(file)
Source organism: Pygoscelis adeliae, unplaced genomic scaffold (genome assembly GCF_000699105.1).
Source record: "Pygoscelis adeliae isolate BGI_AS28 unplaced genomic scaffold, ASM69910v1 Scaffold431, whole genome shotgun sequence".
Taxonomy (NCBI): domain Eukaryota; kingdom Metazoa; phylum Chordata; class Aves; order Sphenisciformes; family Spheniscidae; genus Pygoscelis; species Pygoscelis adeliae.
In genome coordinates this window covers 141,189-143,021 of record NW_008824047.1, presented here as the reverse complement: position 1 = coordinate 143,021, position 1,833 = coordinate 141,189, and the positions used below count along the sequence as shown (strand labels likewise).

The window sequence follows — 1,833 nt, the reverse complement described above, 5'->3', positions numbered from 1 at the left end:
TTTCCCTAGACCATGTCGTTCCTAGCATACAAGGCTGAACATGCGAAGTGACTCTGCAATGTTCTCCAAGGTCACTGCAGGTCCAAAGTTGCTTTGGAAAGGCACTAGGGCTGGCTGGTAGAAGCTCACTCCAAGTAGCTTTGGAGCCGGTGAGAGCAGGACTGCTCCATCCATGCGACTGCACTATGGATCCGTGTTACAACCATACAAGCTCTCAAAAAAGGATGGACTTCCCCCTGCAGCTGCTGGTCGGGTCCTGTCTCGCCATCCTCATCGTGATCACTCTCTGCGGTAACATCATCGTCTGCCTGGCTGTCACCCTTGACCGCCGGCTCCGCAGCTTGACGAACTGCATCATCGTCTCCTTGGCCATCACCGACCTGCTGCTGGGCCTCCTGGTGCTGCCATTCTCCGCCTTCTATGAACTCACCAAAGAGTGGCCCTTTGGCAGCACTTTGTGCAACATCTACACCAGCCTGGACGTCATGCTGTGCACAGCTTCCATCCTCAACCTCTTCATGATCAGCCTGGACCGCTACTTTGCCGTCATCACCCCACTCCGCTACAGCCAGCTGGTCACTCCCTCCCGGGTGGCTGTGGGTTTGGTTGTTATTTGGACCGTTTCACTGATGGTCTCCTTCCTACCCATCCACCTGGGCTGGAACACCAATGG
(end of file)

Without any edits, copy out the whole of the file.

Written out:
Source organism: Pygoscelis adeliae, unplaced genomic scaffold (genome assembly GCF_000699105.1).
Source record: "Pygoscelis adeliae isolate BGI_AS28 unplaced genomic scaffold, ASM69910v1 Scaffold431, whole genome shotgun sequence".
Taxonomy (NCBI): domain Eukaryota; kingdom Metazoa; phylum Chordata; class Aves; order Sphenisciformes; family Spheniscidae; genus Pygoscelis; species Pygoscelis adeliae.
In genome coordinates this window covers 141,189-143,021 of record NW_008824047.1, presented here as the reverse complement: position 1 = coordinate 143,021, position 1,833 = coordinate 141,189, and the positions used below count along the sequence as shown (strand labels likewise).

The window sequence follows — 1,833 nt, the reverse complement described above, 5'->3', positions numbered from 1 at the left end:
TTTCCCTAGACCATGTCGTTCCTAGCATACAAGGCTGAACATGCGAAGTGACTCTGCAATGTTCTCCAAGGTCACTGCAGGTCCAAAGTTGCTTTGGAAAGGCACTAGGGCTGGCTGGTAGAAGCTCACTCCAAGTAGCTTTGGAGCCGGTGAGAGCAGGACTGCTCCATCCATGCGACTGCACTATGGATCCGTGTTACAACCATACAAGCTCTCAAAAAAGGATGGACTTCCCCCTGCAGCTGCTGGTCGGGTCCTGTCTCGCCATCCTCATCGTGATCACTCTCTGCGGTAACATCATCGTCTGCCTGGCTGTCACCCTTGACCGCCGGCTCCGCAGCTTGACGAACTGCATCATCGTCTCCTTGGCCATCACCGACCTGCTGCTGGGCCTCCTGGTGCTGCCATTCTCCGCCTTCTATGAACTCACCAAAGAGTGGCCCTTTGGCAGCACTTTGTGCAACATCTACACCAGCCTGGACGTCATGCTGTGCACAGCTTCCATCCTCAACCTCTTCATGATCAGCCTGGACCGCTACTTTGCCGTCATCACCCCACTCCGCTACAGCCAGCTGGTCACTCCCTCCCGGGTGGCTGTGGGTTTGGTTGTTATTTGGACCGTTTCACTGATGGTCTCCTTCCTACCCATCCACCTGGGCTGGAACACCAATGG